Hitting Where It Hurts – Saudis to Cut Exports to US

Yesterday brought oil prices back above $52, but given the recent $50-$53 holding pattern for WTI, markets aren’t expecting any breakouts this go-round. Although prices have shown little desire to breach the $50/bbl floor, they seem almost as hesitant to mount a significant rally. This morning crude is trading at $51.54, a drop of $1.04 (-2.0%).

Fuel prices are also in the red this morning. Yesterday saw gasoline prices surge by over 5 cents, though diesel prices gained just 2.5 cents. This morning, diesel prices are $1.8553, down 2.1 cents (-1.1%). Gasoline prices are at $1.4429, a steeper loss of 3.5 cents (-2.4%).

Yesterday’s rally was brought by Saudi Arabia’s warnings that Saudi exports to the US will be cut in 2019. Saudi Arabia will be shouldering a significant portion of the 1.2 MMbpd OPEC cuts, and to get a quick result they’re targeting US supplies. The US the largest consumer of fuel in the world, making it a useful proxy for global supply/demand balance. We also publish the most transparent data on supply and demand via the EIA’s weekly petroleum report. If Saudi Arabia can cause US inventories to drop, oil prices globally will respond by moving higher.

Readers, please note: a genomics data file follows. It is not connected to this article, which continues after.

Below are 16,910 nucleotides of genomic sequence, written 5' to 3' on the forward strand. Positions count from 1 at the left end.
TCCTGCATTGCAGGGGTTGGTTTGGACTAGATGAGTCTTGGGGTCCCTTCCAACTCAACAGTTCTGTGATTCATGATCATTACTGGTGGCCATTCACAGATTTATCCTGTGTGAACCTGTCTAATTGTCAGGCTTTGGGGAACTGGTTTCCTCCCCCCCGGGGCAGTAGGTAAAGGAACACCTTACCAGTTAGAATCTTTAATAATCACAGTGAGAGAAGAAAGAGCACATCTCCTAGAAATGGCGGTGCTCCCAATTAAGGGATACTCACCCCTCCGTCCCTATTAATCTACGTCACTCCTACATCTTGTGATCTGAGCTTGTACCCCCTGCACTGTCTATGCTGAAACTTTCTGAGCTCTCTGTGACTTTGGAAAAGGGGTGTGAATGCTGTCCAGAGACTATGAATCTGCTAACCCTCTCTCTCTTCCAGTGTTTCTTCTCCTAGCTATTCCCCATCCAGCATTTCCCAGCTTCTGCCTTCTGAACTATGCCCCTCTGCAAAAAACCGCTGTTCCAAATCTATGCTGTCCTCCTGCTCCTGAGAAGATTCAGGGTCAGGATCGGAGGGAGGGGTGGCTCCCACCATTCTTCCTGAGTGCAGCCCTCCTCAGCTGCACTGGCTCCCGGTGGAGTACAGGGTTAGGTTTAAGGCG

Yesterday the Chinese government reported the lowest industrial production in almost three years, signaling slow growth in the world’s second largest economy. The country’s retail sales also fell to a 15-year low. With US-China trade still a contentious issue, any signs of economic slowdown will put domestic pressure on the Chinese government to reach an agreement on trade. If the trade war continues and the Chinese economy continues slumping, expect fuel prices to decline; after all, a significant portion of global oil demand growth comes from emerging economies such as China.

Market Condition Report - Disclaimer
The information contained herein is derived from sources believed to be reliable; however, this information is not guaranteed as to its accuracy or completeness. Furthermore, no responsibility is assumed for use of this material and no express or implied warranties or guarantees are made. This material and any view or comment expressed herein are provided for informational purposes only and should not be construed in any way as an inducement or recommendation to buy or sell products, commodity futures or options contracts.

Sign up for FUELSNews for daily market information and insights
Sign Me Up
Make a Call

We are happy to discuss your business challenges over the phone and answer any questions.

800.695.6626

Send Email

Ask your toughest questions. We'll get back to you with the best answer humanly possible.

Send Email

Find a Location

Need to contact a specfic office? View contact information for offices across the country.

View Locations

Get a Quote

Let us know what type of fuel or service you need and a team member will get a quote to you quickly.

Get a Quote